Ethereum Classic (ETC) Explained

Can you guess which is the original blockchain: Ethereum (ETH) or Ethereum Classic (ETC)?

Judging from the name, ‘classic’ must be the right answer and indeed it is! ETC is the original Ethereum blockchain that has preserved the original code after a major debate in the cryptocurrency’s community.

Bear with us as we explore the essentials about Ethereum Classic in this bite-sized AAX Academy guide!

The History of Ethereum Classic (ETC)

Ethereum Classic’s history started with an unfortunate event.

In May 2016, the Decentralized Autonomous Organization (DAO) held a token sale with the goal of setting up a blockchain-based venture capital to fund future decentralized applications (DApps) within the Ethereum ecosystem.

Basically, the DAO was a complex smart contract – computer code executed automatically between multiple parties when its conditions are met – that functioned in a decentralized way.

Despite its ambitious goals and a successful token sale, the DAO’s code included a major vulnerability that allowed attackers to steal ETH from the decentralized organization.

Attackers exploited this vulnerability in June 2016, which led to the infamous DAO hack where malicious parties stole roughly $50 million worth of ETH.

It goes without saying that the DAO hack had shocked the Ethereum community, driving down the ETH price from $20 to $13.

In the aftermath of the DAO hack, the Ethereum community had to choose from three options:

  1. Do nothing and try to live with the consequences of the attack,
  2. Initiate a soft fork to reclaim the funds, or
  3. Deploy a hard fork to recover the lost ETH

Both soft and hard forks are major network upgrades. However, while a soft fork allows non-updated and updated users to interact with each other, a hard fork is not backwards compatible with previous versions.

As developers realized that deploying a soft fork would compromise the network to Distributed Denial of Service (DDoS) attacks, the Ethereum community decided to initiate a hard fork to recover the funds it had lost during the DAO hack.

While this solution had the support of the majority, a small group in the Ethereum community opposed it, arguing that “code is law” and blockchain networks are supposed to be immutable.

Since the two sides failed to agree in a common solution, this had led to a split in the Ethereum blockchain.

While those who sought to reclaim the lost ETH went with a hard fork creating the Ethereum (ETH) blockchain we know today, the other group stayed with the original Ethereum Classic (ETC) chain.

What Problems Does Ethereum Classic Solve?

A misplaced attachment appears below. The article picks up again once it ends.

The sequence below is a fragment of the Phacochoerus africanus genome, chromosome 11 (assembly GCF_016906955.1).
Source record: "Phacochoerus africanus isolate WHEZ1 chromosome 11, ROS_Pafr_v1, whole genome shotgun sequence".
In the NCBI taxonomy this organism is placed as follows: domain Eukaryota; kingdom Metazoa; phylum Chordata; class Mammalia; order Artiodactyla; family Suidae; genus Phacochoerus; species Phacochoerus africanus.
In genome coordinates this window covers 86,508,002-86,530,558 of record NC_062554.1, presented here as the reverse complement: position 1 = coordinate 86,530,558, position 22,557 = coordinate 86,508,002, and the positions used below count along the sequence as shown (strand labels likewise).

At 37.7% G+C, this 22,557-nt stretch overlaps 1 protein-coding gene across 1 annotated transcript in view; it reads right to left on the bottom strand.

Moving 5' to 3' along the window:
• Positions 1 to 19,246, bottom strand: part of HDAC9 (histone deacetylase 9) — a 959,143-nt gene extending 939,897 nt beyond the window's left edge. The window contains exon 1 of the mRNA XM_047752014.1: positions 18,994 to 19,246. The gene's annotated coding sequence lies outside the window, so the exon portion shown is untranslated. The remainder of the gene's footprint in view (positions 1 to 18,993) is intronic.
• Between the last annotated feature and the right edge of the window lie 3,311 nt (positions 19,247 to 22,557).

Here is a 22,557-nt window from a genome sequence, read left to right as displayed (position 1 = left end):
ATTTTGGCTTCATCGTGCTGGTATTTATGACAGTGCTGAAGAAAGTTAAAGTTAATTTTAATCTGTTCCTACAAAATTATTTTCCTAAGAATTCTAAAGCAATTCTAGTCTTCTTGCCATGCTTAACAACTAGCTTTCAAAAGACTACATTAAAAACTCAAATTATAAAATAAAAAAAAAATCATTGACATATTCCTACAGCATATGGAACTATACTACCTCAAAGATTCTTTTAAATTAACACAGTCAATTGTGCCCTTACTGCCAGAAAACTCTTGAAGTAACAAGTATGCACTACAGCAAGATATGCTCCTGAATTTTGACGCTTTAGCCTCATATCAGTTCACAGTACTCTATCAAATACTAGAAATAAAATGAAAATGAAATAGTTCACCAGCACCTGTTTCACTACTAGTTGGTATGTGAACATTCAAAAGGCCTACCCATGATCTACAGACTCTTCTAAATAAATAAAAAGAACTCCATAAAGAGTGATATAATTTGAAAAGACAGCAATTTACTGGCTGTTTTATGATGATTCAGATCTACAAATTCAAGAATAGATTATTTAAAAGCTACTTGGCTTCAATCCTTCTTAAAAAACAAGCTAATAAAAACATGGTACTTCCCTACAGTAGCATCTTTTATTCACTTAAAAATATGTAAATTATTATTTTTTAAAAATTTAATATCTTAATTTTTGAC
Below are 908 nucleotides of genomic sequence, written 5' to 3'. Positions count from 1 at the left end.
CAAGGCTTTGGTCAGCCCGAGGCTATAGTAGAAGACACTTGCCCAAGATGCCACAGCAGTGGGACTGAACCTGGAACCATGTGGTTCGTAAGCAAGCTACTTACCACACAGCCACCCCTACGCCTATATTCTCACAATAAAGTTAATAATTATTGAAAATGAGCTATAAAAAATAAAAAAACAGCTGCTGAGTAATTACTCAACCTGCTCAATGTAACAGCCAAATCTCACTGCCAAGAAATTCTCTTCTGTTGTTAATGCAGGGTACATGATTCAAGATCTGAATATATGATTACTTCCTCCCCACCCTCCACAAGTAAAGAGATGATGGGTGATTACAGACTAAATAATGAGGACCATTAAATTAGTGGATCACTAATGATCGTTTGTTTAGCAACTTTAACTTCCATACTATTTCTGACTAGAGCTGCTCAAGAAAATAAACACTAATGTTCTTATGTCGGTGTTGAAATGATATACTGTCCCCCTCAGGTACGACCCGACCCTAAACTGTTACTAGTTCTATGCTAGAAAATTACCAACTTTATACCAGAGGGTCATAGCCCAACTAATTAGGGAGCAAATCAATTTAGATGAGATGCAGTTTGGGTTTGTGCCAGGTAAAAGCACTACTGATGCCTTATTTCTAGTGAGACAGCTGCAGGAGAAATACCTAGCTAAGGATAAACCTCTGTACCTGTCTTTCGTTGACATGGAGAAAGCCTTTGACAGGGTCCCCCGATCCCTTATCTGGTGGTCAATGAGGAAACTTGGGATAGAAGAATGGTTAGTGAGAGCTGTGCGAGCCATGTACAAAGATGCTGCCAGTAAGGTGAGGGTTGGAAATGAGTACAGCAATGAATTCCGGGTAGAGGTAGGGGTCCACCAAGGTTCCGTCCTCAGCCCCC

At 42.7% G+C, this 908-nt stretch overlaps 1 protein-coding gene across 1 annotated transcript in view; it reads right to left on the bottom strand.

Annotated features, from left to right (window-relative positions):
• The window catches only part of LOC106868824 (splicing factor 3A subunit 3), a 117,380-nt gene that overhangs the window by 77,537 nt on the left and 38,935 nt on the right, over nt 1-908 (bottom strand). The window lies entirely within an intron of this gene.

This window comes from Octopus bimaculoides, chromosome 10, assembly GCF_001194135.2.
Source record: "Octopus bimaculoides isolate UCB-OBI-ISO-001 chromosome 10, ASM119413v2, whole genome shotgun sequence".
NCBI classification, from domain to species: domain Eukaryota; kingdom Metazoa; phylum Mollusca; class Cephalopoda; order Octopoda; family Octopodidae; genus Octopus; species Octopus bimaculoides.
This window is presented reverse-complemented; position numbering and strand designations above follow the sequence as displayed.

Ethereum Classic (ETC) is a blockchain platform where developers can deploy smart contracts and DApps.

While this functionality is identical to Ethereum’s (ETH), the ETC blockchain has two major differences.

First, the Ethereum Classic community is opposed to tampering with the distributed ledger, supporting the idea that blockchain networks are (and should be) immutable.

Secondly, while there’s no hard cap for the total ETH supply, Ethereum Classic uses a fixed monetary policy that allows a maximum of 230 million ETC to be created.

As a plus, Ethereum Classic initiated the Atlantis hard fork last year to (among other things) increase the blockchain’s interoperability with Ethereum and to add a higher level of privacy to transactions via zk-SNARKS.

How Is ETC Performing In Terms of Price?

Now let’s take a brief look at the ETC price.

After some ups and downs in the aftermath of the DAO hard fork, Ethereum Classic started to experience major moves in March 2017.

Between March 2 and June 18, the ETC price had grown from $1.37 to $22.42, representing a surge of over 1,500%.

Moving with the crypto bull market, after a short correctional period, Ethereum Classic’s value continued to surge in late October, increasing the cryptocurrency’s price from $10.57 to as high as $45.25 on December 21.

However, as a result of the sudden and long-lasting bear market, the coin’s price started to fall throughout 2018, trading at $5.23 by the end of the year.

While ETC experienced minor losses in 2019 (-17%), the coin was doing well in early 2020, increasing its value from January 1’s $4.55 to $11.82 by February 15.

The COVID-19 pandemic caused a crash on the general market, which negatively influenced the ETC price (and most cryptocurrencies).

After reaching its 2018 lows at $3.77 on March 13, the ETC price has been since on a moderate uptrend, trading at $7.03 at the time of writing this article.

Trade ETC with AAX

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